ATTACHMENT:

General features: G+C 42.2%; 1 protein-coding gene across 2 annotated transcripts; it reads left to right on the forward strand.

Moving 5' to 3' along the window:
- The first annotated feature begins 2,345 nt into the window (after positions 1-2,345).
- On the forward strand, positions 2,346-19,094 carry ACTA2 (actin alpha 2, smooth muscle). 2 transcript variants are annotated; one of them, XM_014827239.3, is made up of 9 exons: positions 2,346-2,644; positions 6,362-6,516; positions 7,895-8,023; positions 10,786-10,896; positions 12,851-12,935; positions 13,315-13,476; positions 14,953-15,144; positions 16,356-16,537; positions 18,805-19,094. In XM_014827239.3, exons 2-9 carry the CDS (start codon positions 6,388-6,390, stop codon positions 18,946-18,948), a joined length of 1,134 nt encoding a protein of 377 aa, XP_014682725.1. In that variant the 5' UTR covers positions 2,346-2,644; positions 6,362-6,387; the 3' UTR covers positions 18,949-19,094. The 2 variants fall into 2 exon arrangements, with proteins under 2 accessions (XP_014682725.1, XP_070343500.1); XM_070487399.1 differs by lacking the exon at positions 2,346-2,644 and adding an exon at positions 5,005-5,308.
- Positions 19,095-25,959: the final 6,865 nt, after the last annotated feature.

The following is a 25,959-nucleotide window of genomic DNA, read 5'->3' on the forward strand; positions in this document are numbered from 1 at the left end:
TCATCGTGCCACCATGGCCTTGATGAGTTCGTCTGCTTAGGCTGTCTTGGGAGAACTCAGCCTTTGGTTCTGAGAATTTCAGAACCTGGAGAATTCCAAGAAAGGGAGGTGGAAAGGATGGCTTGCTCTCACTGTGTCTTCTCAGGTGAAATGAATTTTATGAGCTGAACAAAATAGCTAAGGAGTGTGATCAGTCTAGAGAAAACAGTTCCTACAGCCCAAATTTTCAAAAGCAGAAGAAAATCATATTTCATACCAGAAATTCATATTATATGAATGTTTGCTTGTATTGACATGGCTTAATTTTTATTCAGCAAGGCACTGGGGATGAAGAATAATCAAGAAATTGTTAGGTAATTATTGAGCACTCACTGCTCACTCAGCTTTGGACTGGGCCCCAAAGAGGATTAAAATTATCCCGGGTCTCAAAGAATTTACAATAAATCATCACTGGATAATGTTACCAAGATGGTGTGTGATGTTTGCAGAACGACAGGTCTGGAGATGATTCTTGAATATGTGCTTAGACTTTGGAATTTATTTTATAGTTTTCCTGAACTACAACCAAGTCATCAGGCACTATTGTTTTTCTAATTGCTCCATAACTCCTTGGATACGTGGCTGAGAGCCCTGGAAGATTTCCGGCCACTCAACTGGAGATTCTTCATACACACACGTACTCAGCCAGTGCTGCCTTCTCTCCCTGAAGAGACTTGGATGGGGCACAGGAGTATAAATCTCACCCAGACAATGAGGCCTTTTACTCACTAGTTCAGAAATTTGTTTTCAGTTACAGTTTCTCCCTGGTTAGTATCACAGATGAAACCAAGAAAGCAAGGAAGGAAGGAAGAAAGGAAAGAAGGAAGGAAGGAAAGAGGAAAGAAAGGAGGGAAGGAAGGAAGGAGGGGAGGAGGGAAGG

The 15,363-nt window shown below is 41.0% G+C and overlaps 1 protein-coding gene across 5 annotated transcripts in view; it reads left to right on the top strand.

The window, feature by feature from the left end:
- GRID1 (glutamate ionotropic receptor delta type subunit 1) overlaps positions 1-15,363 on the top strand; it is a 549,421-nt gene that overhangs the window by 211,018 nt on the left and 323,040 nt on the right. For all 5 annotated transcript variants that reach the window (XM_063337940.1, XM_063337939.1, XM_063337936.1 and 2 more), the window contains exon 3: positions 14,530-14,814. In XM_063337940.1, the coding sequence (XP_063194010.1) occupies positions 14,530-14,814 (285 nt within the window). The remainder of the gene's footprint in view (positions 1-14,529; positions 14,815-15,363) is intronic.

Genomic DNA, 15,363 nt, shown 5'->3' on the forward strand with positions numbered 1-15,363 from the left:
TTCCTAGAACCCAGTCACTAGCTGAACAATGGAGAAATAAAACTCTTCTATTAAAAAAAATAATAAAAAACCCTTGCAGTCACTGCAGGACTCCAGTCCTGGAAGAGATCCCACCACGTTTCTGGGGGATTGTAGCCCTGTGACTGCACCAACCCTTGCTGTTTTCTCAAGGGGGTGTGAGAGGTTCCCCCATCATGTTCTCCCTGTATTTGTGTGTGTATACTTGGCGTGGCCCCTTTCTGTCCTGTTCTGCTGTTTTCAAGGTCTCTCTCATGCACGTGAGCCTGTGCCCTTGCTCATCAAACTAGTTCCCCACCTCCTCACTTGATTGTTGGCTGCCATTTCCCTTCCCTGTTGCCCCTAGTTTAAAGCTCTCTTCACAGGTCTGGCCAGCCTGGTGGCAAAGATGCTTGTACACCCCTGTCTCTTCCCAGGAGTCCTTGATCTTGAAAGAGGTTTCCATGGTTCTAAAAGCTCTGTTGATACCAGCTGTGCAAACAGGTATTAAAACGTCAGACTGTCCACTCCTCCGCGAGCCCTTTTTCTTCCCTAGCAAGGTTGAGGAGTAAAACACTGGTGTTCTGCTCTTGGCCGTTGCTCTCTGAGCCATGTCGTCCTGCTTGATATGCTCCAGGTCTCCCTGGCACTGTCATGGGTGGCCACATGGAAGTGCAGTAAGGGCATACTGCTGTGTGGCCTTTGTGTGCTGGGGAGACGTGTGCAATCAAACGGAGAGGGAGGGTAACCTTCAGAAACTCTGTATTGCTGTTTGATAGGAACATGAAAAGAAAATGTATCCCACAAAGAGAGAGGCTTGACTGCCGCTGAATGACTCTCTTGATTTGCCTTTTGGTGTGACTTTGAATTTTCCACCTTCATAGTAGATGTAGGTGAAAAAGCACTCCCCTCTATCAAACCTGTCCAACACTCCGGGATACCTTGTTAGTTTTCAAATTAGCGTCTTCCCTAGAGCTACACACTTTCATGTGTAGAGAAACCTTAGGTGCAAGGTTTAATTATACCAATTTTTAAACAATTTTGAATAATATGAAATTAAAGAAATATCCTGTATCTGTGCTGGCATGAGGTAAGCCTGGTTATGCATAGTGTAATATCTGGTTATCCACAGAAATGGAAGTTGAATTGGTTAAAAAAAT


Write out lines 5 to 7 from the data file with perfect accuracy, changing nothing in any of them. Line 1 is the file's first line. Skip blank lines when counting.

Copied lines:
- Positions 19,095-25,959: the final 6,865 nt, after the last annotated feature.

The following is a 25,959-nucleotide window of genomic DNA, read 5'->3' on the forward strand; positions in this document are numbered from 1 at the left end:
TCATCGTGCCACCATGGCCTTGATGAGTTCGTCTGCTTAGGCTGTCTTGGGAGAACTCAGCCTTTGGTTCTGAGAATTTCAGAACCTGGAGAATTCCAAGAAAGGGAGGTGGAAAGGATGGCTTGCTCTCACTGTGTCTTCTCAGGTGAAATGAATTTTATGAGCTGAACAAAATAGCTAAGGAGTGTGATCAGTCTAGAGAAAACAGTTCCTACAGCCCAAATTTTCAAAAGCAGAAGAAAATCATATTTCATACCAGAAATTCATATTATATGAATGTTTGCTTGTATTGACATGGCTTAATTTTTATTCAGCAAGGCACTGGGGATGAAGAATAATCAAGAAATTGTTAGGTAATTATTGAGCACTCACTGCTCACTCAGCTTTGGACTGGGCCCCAAAGAGGATTAAAATTATCCCGGGTCTCAAAGAATTTACAATAAATCATCACTGGATAATGTTACCAAGATGGTGTGTGATGTTTGCAGAACGACAGGTCTGGAGATGATTCTTGAATATGTGCTTAGACTTTGGAATTTATTTTATAGTTTTCCTGAACTACAACCAAGTCATCAGGCACTATTGTTTTTCTAATTGCTCCATAACTCCTTGGATACGTGGCTGAGAGCCCTGGAAGATTTCCGGCCACTCAACTGGAGATTCTTCATACACACACGTACTCAGCCAGTGCTGCCTTCTCTCCCTGAAGAGACTTGGATGGGGCACAGGAGTATAAATCTCACCCAGACAATGAGGCCTTTTACTCACTAGTTCAGAAATTTGTTTTCAGTTACAGTTTCTCCCTGGTTAGTATCACAGATGAAACCAAGAAAGCAAGGAAGGAAGGAAGAAAGGAAAGAAGGAAGGAAGGAAAGAGGAAAGAAAGGAGGGAAGGAAGGAAGGAGGGGAGGAGGGAAGG